BUCK v. COLE

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BUCK v. COLE
1970 OK 57
467 P.2d 164
Case Number: 42529
Decided: 03/31/1970
Supreme Court of Oklahoma

WILBUR MAX BUCK AND HENRY L. BUCK, PLAINTIFFS IN ERROR,
v.
MRS. CARRIE COLE, DEFENDANT IN ERROR.

Appeal from the District Court of Washington County; Laton L. Doty, Judge.

¶0 Action by plaintiff against the owner, and the driver, of a truck that collided with her automobile on a bridge. After verdict and judgment for defendants, the trial court sustained plaintiff's motion for a new trial, and defendants appealed. Reversed.

Chappel & Maddux, Nowata, for plaintiffs in error.

Harris, Graham & Harris, Bartlesville, for defendant in error.

BLACKBIRD, Justice:

¶1 This action for damages arose out of a collision between a 1942 Model 2 1/2 Ton GMC tandem-wheeled oil filed truck and a 1961 Model Mercury Sedan, on a bridge over which a county road crosses a creek about 3 miles north, and 5 miles east, of Dewey. The Mercury, of which defendant in error (hereinafter referred to as "plaintiff") was the driver and an owner, had approached the bridge from the west, with plaintiff's daughter, Mary, and her mother-in-law riding with her as passengers, and was stopped toward the western end of the bridge (which had a width of 15 feet) when the truck, coming across the bridge from its other end, collided head-on with said Mercury Sedan. The truck was driven by the plaintiff in error, Wilbur Max Buck, and was owned by the plaintiff in error, Henry L. Buck, an oil and gas producer and drilling contractor. These men will hereinafter be referred to by name or by their trial court designation of "defendants".

¶2 Plaintiff's petition indicated that her Mercury was already on the so-called "one-way bridge" when the truck approached it, and alleged, among other things in substance, that it had the right of way over the truck and that the defendant truck driver was negligent in failing to yield the right of way to plaintiff, in failing to keep a proper look-out as his truck approached the bridge, in operating the truck with defective brakes, and in failing to control it (so as to avoid the collision).

¶3 Each defendant filed a separate, but identical, answer, consisting of a general denial and the allegation that any damage plaintiff suffered was caused solely by her own negligence.

¶4 The undisputed evidence at the trial established that as the large oil field truck approached the bridge, it was transporting a heavy metal doghouse, of the type used at oil and gas well drilling sites, and that it was the last of the above named drilling contractor's equipment then being moved, from one, to another, of the well locations involved in his operations. In apparent recognition of the potential hazard to other motorists of the truck's wide and heavy load on the narrow and winding graveled county road, one Jimmy Sprague, another of the drilling contractor's employees, had preceded the truck in his own automobile to the top of a hill near a point southeast of the bridge, where the road begins a northwesterly curve that does not completely end until it has traversed the bridge at the bottom of the hill. At the top of this hill, Sprague stopped his car and watched the truck pass him and proceed on down the hill toward the bridge.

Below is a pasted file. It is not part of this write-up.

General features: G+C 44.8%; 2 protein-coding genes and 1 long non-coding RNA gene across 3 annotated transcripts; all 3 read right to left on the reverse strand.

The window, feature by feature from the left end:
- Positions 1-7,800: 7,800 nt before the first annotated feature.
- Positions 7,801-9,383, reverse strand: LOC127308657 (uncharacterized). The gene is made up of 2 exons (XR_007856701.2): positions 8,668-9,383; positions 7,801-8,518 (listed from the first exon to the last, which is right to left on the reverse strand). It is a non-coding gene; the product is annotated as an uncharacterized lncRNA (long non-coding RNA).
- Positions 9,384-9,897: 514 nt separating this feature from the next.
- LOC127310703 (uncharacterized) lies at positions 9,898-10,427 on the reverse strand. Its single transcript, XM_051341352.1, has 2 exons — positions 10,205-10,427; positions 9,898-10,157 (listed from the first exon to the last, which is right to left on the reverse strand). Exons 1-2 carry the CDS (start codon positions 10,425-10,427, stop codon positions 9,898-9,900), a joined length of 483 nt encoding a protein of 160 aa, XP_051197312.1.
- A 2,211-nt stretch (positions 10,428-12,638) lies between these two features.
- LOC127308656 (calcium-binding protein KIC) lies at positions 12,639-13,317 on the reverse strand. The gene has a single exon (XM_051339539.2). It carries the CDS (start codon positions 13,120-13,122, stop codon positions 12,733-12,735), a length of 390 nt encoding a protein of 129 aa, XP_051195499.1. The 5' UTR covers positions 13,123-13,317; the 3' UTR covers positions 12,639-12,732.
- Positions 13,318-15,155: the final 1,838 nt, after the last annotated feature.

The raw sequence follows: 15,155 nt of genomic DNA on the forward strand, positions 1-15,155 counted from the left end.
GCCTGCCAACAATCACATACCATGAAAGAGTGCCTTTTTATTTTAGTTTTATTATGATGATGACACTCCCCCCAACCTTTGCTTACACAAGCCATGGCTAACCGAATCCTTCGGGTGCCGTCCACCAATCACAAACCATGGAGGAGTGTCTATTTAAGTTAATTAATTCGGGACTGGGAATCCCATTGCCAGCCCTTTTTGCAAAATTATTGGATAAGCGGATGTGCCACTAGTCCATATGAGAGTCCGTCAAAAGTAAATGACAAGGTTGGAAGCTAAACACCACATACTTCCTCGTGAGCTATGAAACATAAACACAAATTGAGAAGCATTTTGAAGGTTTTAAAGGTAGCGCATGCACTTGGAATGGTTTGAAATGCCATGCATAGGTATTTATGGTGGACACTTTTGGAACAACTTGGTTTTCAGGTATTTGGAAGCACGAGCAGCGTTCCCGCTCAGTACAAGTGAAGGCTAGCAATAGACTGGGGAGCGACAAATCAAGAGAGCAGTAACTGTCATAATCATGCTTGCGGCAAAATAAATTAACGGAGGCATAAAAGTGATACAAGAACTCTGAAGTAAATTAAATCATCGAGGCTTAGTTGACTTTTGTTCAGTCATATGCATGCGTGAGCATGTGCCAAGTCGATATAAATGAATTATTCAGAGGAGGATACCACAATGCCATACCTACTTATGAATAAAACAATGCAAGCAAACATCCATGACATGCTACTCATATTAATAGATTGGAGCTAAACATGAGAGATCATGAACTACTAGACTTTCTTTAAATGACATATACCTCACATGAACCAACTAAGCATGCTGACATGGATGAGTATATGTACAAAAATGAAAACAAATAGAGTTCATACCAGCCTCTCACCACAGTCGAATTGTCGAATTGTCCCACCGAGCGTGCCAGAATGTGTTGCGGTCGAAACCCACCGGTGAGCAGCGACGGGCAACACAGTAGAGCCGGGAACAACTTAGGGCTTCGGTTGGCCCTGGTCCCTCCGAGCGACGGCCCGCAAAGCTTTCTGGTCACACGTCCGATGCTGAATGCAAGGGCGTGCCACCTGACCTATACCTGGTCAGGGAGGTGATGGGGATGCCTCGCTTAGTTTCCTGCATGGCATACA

¶5 According to the testimony of the truck driver and defendant, Wilbur Buck, the crest of the above mentioned hill hides the bridge below from the view of motorists approaching it from the east on said road (as was the truck) until after they "get around" this crest. He further testified, in substance, that when his truck had traveled far enough around this down-hill curve that he could see the bridge below, he also saw plaintiff's Mercury stopped on the bridge. In his own words, this witness described the situation as: "These ladies were * * * just sitting there" when he first saw them. He further related that he then applied his truck's brakes "lightly", indicating that if he had "slammed" them on, in view of the road's graveled surface, he would have lost control of the truck completely. This witness further testified that his truck was then moving so slowly that the "vacuum pulling off of it * * * killed the motor." He further testified that the truck had vacuum brakes "and when a motor dies on a vehicle with vacuum brakes it shuts the vacuum off because the vacuum on the brakes is supplied by the motor." The witness further testified that when the truck struck plaintiff's car, standing on the bridge's western end, it was traveling "less than ten mile an hour", but further testified that when he first saw plaintiff, after the truck had collided with her car, pushing it back toward the west edge of the bridge, and both vehicles had come to a stop, she had stepped out of her car and was walking around it holding on to its side. According to Buck, he then got out of his truck's cab and walked to plaintiff's car, to see if any of its occupants were hurt. He stated that they all got out of the car and walked around, and, though plaintiff appeared to be injured on the lip, his offer to call an ambulance for them was declined. The witness further testified that he asked plaintiff why she stopped her car on the bridge and she answered: "We was just admiring our garden spot." The above mentioned Sprague, who, as another witness for defendants, testified that, when he heard the noise of the collision, he ran down the hill to its site on the birdge, further testified that, in a conversation he had with plaintiff's mother-in-law while she was sitting in the car after the accident, she stated essentially the same thing.